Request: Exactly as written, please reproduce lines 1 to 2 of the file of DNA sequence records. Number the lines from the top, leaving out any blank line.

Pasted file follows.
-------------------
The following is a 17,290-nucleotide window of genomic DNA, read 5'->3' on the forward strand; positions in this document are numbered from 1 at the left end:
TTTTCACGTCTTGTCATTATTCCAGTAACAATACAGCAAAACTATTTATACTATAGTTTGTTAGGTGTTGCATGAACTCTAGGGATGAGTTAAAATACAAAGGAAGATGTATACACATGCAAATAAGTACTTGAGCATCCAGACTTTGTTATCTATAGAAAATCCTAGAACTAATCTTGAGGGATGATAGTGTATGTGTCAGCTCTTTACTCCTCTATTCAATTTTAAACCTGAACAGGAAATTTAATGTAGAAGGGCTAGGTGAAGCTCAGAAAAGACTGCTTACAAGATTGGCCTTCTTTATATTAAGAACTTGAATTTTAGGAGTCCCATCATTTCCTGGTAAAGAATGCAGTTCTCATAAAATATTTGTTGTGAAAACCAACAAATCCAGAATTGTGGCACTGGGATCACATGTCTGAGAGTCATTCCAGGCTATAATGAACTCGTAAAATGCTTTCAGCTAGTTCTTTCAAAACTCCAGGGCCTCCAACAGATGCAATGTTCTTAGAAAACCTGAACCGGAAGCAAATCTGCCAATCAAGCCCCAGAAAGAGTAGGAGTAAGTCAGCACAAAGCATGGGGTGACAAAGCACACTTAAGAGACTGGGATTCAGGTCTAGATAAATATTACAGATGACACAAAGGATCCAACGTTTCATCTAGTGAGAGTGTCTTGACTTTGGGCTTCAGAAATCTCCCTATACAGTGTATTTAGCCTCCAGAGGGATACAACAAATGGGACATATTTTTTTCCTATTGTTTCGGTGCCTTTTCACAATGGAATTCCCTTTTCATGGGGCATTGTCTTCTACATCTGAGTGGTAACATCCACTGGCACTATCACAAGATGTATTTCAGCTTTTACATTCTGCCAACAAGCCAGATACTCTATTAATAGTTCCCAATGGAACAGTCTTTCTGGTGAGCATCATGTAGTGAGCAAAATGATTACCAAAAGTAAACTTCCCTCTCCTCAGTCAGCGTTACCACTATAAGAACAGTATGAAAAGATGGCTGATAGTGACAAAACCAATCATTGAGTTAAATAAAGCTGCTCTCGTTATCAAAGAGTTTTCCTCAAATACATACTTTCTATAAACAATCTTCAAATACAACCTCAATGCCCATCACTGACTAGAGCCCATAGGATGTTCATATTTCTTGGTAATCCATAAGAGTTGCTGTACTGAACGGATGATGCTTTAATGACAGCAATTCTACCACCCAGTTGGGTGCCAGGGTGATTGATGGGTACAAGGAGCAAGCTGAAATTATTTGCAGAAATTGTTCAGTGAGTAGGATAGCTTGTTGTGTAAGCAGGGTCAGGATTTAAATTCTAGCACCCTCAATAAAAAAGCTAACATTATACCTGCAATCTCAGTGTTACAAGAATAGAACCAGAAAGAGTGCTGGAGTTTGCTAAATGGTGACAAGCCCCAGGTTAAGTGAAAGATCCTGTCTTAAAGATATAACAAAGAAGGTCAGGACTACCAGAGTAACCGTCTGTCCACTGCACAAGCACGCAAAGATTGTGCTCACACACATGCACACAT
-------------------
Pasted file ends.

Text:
The following is a 17,290-nucleotide window of genomic DNA, read 5'->3' on the forward strand; positions in this document are numbered from 1 at the left end:
TTTTCACGTCTTGTCATTATTCCAGTAACAATACAGCAAAACTATTTATACTATAGTTTGTTAGGTGTTGCATGAACTCTAGGGATGAGTTAAAATACAAAGGAAGATGTATACACATGCAAATAAGTACTTGAGCATCCAGACTTTGTTATCTATAGAAAATCCTAGAACTAATCTTGAGGGATGATAGTGTATGTGTCAGCTCTTTACTCCTCTATTCAATTTTAAACCTGAACAGGAAATTTAATGTAGAAGGGCTAGGTGAAGCTCAGAAAAGACTGCTTACAAGATTGGCCTTCTTTATATTAAGAACTTGAATTTTAGGAGTCCCATCATTTCCTGGTAAAGAATGCAGTTCTCATAAAATATTTGTTGTGAAAACCAACAAATCCAGAATTGTGGCACTGGGATCACATGTCTGAGAGTCATTCCAGGCTATAATGAACTCGTAAAATGCTTTCAGCTAGTTCTTTCAAAACTCCAGGGCCTCCAACAGATGCAATGTTCTTAGAAAACCTGAACCGGAAGCAAATCTGCCAATCAAGCCCCAGAAAGAGTAGGAGTAAGTCAGCACAAAGCATGGGGTGACAAAGCACACTTAAGAGACTGGGATTCAGGTCTAGATAAATATTACAGATGACACAAAGGATCCAACGTTTCATCTAGTGAGAGTGTCTTGACTTTGGGCTTCAGAAATCTCCCTATACAGTGTATTTAGCCTCCAGAGGGATACAACAAATGGGACATATTTTTTTCCTATTGTTTCGGTGCCTTTTCACAATGGAATTCCCTTTTCATGGGGCATTGTCTTCTACATCTGAGTGGTAACATCCACTGGCACTATCACAAGATGTATTTCAGCTTTTACATTCTGCCAACAAGCCAGATACTCTATTAATAGTTCCCAATGGAACAGTCTTTCTGGTGAGCATCATGTAGTGAGCAAAATGATTACCAAAAGTAAACTTCCCTCTCCTCAGTCAGCGTTACCACTATAAGAACAGTATGAAAAGATGGCTGATAGTGACAAAACCAATCATTGAGTTAAATAAAGCTGCTCTCGTTATCAAAGAGTTTTCCTCAAATACATACTTTCTATAAACAATCTTCAAATACAACCTCAATGCCCATCACTGACTAGAGCCCATAGGATGTTCATATTTCTTGGTAATCCATAAGAGTTGCTGTACTGAACGGATGATGCTTTAATGACAGCAATTCTACCACCCAGTTGGGTGCCAGGGTGATTGATGGGTACAAGGAGCAAGCTGAAATTATTTGCAGAAATTGTTCAGTGAGTAGGATAGCTTGTTGTGTAAGCAGGGTCAGGATTTAAATTCTAGCACCCTCAATAAAAAAGCTAACATTATACCTGCAATCTCAGTGTTACAAGAATAGAACCAGAAAGAGTGCTGGAGTTTGCTAAATGGTGACAAGCCCCAGGTTAAGTGAAAGATCCTGTCTTAAAGATATAACAAAGAAGGTCAGGACTACCAGAGTAACCGTCTGTCCACTGCACAAGCACGCAAAGATTGTGCTCACACACATGCACACAT